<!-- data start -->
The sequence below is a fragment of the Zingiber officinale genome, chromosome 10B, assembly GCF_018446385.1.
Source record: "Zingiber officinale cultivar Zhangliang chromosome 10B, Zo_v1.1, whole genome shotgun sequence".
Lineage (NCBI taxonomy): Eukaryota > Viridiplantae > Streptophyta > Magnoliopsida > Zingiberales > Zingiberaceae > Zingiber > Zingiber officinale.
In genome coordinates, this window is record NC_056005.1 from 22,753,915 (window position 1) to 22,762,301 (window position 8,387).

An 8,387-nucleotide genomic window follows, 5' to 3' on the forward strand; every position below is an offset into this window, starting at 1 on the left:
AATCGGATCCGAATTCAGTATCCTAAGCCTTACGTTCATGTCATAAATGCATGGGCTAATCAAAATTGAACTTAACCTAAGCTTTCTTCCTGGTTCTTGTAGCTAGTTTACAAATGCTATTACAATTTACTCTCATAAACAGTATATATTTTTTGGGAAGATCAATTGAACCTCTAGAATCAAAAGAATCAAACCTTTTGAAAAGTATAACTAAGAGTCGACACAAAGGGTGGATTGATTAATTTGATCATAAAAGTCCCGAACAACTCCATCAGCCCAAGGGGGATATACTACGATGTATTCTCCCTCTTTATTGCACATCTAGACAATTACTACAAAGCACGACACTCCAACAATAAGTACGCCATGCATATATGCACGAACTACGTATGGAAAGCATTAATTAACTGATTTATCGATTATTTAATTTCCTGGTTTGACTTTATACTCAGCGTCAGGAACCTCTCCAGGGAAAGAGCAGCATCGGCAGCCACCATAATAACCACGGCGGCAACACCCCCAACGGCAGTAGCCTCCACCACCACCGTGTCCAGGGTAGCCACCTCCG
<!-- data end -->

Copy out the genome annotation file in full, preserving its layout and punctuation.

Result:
The sequence below is a fragment of the Zingiber officinale genome, chromosome 10B, assembly GCF_018446385.1.
Source record: "Zingiber officinale cultivar Zhangliang chromosome 10B, Zo_v1.1, whole genome shotgun sequence".
Lineage (NCBI taxonomy): Eukaryota > Viridiplantae > Streptophyta > Magnoliopsida > Zingiberales > Zingiberaceae > Zingiber > Zingiber officinale.
In genome coordinates, this window is record NC_056005.1 from 22,753,915 (window position 1) to 22,762,301 (window position 8,387).

An 8,387-nucleotide genomic window follows, 5' to 3' on the forward strand; every position below is an offset into this window, starting at 1 on the left:
AATCGGATCCGAATTCAGTATCCTAAGCCTTACGTTCATGTCATAAATGCATGGGCTAATCAAAATTGAACTTAACCTAAGCTTTCTTCCTGGTTCTTGTAGCTAGTTTACAAATGCTATTACAATTTACTCTCATAAACAGTATATATTTTTTGGGAAGATCAATTGAACCTCTAGAATCAAAAGAATCAAACCTTTTGAAAAGTATAACTAAGAGTCGACACAAAGGGTGGATTGATTAATTTGATCATAAAAGTCCCGAACAACTCCATCAGCCCAAGGGGGATATACTACGATGTATTCTCCCTCTTTATTGCACATCTAGACAATTACTACAAAGCACGACACTCCAACAATAAGTACGCCATGCATATATGCACGAACTACGTATGGAAAGCATTAATTAACTGATTTATCGATTATTTAATTTCCTGGTTTGACTTTATACTCAGCGTCAGGAACCTCTCCAGGGAAAGAGCAGCATCGGCAGCCACCATAATAACCACGGCGGCAACACCCCCAACGGCAGTAGCCTCCACCACCACCGTGTCCAGGGTAGCCACCTCCG